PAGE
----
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Budget 2018: transcript of interview with Sabra Lane: ABC AM: 9 May 2018

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The Hon. Scott Morrison MP Treasurer




Subjects: Budget 2018

SABRA LANE: Mr Morrison, welcome to AM.

TREASURER: Good morning Sabra.

LANE: Sir Humphrey might say this is a very courageous Budget based on very heroic assumptions. Why should Australians believe these figures?

TREASURER: Well, he’d be wrong if he said that and most economists are saying the opposite as well. The forecasts, as always in our Budget, are conservative. Our forecasts for growth are lower than what the Reserve Bank is saying, what the IMF is saying, so they are very consistent, I think, with where the consensus is on where the economy is heading. And the economy is strengthening. We’ve seen that happening. We’ve seen that both in the receipts that have already been occurring. Our estimates on things like commodity prices have always been on the conservative side of the line and that’s why we’ve been able to produce the better results each time I’ve brought forward a Budget update.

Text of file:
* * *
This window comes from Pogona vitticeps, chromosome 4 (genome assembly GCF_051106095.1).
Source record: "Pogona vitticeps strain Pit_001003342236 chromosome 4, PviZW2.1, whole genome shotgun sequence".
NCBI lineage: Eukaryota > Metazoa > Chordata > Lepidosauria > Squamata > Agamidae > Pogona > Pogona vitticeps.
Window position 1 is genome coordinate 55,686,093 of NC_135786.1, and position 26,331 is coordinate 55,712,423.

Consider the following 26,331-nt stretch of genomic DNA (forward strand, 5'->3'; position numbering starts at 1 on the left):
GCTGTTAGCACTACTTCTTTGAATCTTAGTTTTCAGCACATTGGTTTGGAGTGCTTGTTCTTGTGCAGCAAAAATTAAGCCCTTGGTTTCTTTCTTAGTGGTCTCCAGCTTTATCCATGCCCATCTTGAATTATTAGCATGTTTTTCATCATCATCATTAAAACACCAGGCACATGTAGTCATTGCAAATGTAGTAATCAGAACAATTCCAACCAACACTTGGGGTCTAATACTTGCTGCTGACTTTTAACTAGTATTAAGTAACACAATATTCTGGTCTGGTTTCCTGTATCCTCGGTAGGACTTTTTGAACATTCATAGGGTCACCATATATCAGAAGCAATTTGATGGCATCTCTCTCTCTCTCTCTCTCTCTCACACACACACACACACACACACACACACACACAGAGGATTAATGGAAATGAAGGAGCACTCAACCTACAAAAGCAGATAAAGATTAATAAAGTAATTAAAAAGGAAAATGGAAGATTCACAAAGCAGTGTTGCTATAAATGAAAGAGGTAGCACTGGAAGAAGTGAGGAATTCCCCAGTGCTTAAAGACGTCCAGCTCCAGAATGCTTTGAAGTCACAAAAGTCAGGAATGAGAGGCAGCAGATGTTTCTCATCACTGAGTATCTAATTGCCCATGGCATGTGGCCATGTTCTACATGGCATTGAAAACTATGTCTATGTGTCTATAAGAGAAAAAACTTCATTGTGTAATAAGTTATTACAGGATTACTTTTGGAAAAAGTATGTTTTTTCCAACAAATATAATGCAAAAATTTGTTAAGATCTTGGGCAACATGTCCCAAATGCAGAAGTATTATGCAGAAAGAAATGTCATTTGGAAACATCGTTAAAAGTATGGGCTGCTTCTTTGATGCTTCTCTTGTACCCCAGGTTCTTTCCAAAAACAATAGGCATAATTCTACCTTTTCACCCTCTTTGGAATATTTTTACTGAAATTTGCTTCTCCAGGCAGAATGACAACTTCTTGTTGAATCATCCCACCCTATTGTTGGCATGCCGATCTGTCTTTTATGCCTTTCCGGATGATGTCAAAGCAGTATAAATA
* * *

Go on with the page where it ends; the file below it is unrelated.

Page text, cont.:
LANE: What about on tax receipts though, the Government’s collecting nearly $26 billion more in taxes over the next four years than Treasury predicted just six months ago. The Government’s now using that windfall to give away a tax cut assuming that those forecasts are absolutely rock solid.